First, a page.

Master of Science in Marketing Research faculty & staff: Sven Tuzovic, Program Director Mari Peterson, Susan Harmon, and Mark Mulder outside Morken Center For Learning and Technology. (Photo: John Froschauer/PLU)
In response to the high demand for marketing analytics professionals, the Pacific Lutheran University School of Business is launching its Master of Science in Marketing Research (MSMR) program in Fall 2015.
In the age of 90-inch television screens and 30-ounce lattes, the 21st century could be branded with the motto “Go big or go home.” With the increase in information collected through digital transactions, there is exponential growth in the availability of consumer data. This new ability to acquire, process and sort vast quantities of consumer data has been coined “Big Data.”
In the past, data volume posed storage issues. Now, decreased storage costs and increased ability to screen consumer behavior allow companies to collect copious amounts of data. Companies can track every purchase made in a grocery store, every pair of jeans bought at Nordstrom and every product that is “liked” on Facebook. According to The Wall Street Journal, “big data” refers to the idea that a company “can mine all the data it collects right across its operations to unlock golden nuggets of business intelligence.”
With big data comes a big need for data scientists – marketing professionals who have the education and skills to manage the constant flood of information. Data scientists look for patterns, drawing out critical insights and taking appropriate action.
“It is one of the [most] sought-after positions,” said Rob Bearden, CEO of Hortonworks. “The desire on the enterprise side to find truly qualified data scientists has resulted in almost open headcount. It’s probably the biggest imbalance of supply and demand I’ve ever seen in my career. The talent pool is, at best, probably 20 percent of the demand.”
The shortage of candidates with skills in marketing research on the West Coast is one of the many factors that led to the Pacific Lutheran University School of Business MSMR program.
Despite clear industry demand for employees with strong marketing research and analytic skills, there is a serious lack of industry-relevant MSMR programs in the western half of the United States. The closest program is at Nebraska-Lincoln, nearly 1,700 miles from Seattle.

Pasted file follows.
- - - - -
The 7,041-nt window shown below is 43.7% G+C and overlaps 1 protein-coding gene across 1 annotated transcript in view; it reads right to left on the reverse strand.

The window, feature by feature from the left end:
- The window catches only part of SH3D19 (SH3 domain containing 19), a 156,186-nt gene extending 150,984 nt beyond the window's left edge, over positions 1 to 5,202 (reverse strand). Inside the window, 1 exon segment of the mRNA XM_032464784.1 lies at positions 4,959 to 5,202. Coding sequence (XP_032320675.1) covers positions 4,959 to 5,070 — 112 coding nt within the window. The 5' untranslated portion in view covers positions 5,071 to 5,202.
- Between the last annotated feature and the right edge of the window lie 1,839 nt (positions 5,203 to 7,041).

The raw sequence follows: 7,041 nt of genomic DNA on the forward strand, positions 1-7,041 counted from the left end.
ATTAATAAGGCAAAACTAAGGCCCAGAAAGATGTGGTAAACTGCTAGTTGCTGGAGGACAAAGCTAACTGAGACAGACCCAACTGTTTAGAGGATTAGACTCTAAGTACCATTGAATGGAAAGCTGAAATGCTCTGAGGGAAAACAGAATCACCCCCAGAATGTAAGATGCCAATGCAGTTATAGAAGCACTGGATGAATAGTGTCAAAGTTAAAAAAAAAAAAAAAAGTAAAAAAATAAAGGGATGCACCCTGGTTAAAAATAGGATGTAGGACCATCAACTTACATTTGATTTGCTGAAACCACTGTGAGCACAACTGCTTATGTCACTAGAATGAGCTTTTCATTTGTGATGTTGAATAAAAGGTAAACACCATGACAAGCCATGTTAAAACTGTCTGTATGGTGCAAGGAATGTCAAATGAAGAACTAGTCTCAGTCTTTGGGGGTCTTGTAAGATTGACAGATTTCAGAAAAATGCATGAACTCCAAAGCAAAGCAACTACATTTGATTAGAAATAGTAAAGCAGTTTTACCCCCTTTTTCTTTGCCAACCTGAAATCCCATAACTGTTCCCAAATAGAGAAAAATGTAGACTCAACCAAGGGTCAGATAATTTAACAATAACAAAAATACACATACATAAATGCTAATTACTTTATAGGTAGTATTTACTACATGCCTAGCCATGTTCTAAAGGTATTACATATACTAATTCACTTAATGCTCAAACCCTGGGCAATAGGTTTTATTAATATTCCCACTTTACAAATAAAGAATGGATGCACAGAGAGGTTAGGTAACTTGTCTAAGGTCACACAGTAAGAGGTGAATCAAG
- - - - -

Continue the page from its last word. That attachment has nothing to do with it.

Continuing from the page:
PLU is well-qualified to fill the need for an MSMR program on the West Coast. Its marketing and management faculty have expertise in research and methodology and are equipped to deliver the course work necessary for an intensive, qualitatively rich, rigorous program meant to expand students’ critical thinking skills.
Associate Professor of Marketing at PLU Dr. Susan Harmon strongly believes in the value of teaching students to look critically at data and bring meaning to them.
“Individuals with expertise implementing marketing data are highly sought after on the West Coast,” Harmon said. “Companies will see the most value in individuals who have the ability to utilize data to make decisions that benefit both customers and employers in the long-term.”
Companies envision using big-data analysis for cost and time efficiency, smart business decision-making and optimized product development and offerings.
The MSMR faculty at PLU has been working to develop a curriculum through inputs from several critical sources, including the Core Body of Knowledge from the Marketing Research Association and standards of the American Marketing Association.
The MSMR program runs 10 months, full-time, allowing students to complete their degrees and quickly transition into careers in marketing. The degree will equip graduates with skills for a diverse array of careers and prepare them for doctoral work in a variety of fields. After finishing the program, students will have the tools and insight to pursue careers as marketing research analysts; big-data analysts; brand managers; account executives; and as marketing scientists at advertising agencies, marketing research firms, corporations, nonprofits and governmental agencies.
In addition to teaching students to analyze vast quantities of data, PLU’s MSMR program is built on a strong foundation of ethics.
“Our program will be unique in the way that it not only provides students with strong quantitative and qualitative skills, but firmly embeds ethics and morality within a marketing analytics context as well,” Harmon said. “We want to ensure that ethics is a critical part of how we teach data collection, analysis and decision-making.”
It seems that the Generation of Big is here to stay. With big amounts of information and big demand for data scientists, PLU’s MSMR program will provide students with a venue to learn how to harness new data and combine it with analytics in order to change the world of marketing.